Who says you have to buy big expensive trees? Hardly anyone can afford a forest that way. At the George Zappettini Tree Farm in Tuolumne, California, for just $56.00 give or take a quarter, you can be the proud owner of 100 Cottonwood Trees. Not just any Cottonwood Trees, either. These 12″ sprouts will grow to 8´ in one year, and to 60 feet tall with a 60 foot diameter crown in twenty short years. It´s a cross between a California Black Cottonwood and an Eastern Cottonwood, two truly fine species, both tall, broad, and fast growing. For windbreaks and for firewood (in a reburner low emission fireplace, of course), this Populus Americanus is an excellent tree.
But what about the streams that empty into the cleaner than ever San Francisco Bay, flush with rainwater and Salmon? What about those choke points where the water temperature is too hot for too long a course? Don´t they cry for such trees? When the river cries for trees, can you hear?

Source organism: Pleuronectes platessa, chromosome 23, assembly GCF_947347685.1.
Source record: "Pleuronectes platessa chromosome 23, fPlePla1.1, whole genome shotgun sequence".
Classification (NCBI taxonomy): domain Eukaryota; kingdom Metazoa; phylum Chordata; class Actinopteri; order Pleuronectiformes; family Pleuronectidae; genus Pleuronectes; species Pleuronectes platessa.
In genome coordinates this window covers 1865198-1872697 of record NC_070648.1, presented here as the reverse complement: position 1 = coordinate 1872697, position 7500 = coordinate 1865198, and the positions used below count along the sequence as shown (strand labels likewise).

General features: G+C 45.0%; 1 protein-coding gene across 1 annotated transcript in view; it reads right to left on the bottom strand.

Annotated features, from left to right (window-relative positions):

In California´s Santa Clara (Silicon) Valley, you cannot plant trees below the 100 year flood mark, unless a special dispensation is granted by the Water District Officials, who own and administer most of the waterways in that area. We at ecoworld.com are looking into said dispensation. In real life, creek trees must be below the 100 year flood mark, so they don´t die of thirst in the summer.
In the capriciously dry streams and creeks of Silicon Valley, and elsewhere I´d reckon, year-round moisture about one foot down is essential for trees, and that condition is usually reached either in a moist mountain canyon or on a floodplain.
There are stretches of San Jose´s Guadalupe river where in twenty years 100 of these magnificant Cottonwood trees would be visible from Airliners, as they bathed the Salmon rich waters with shade and all the beneficence that restored ecosystems would bestow.
It is astonishing that such a small amount of well-placed investment can yield such an aesthetic and ecological reward. Simply poking 100 sprouts of Cottonwood in the right holes along a river will turn in half a generation a sun-parched precarious ribbon of life into a great greenbelt of moisture, cool waters and fragrant trees.
Nobody on earth reading this should doubt for a moment the immense return on such a small but thoughtful commitment. Made one at a time but with logarithmic acceleration to transform the planet. Who in Bangalore will go to Rishi, and bring their educational cards and anchor trees to Varanasi, to the Mahant? Who will grow the seeds in tree farms fed with the dung from algae ponds that will clean the mother river?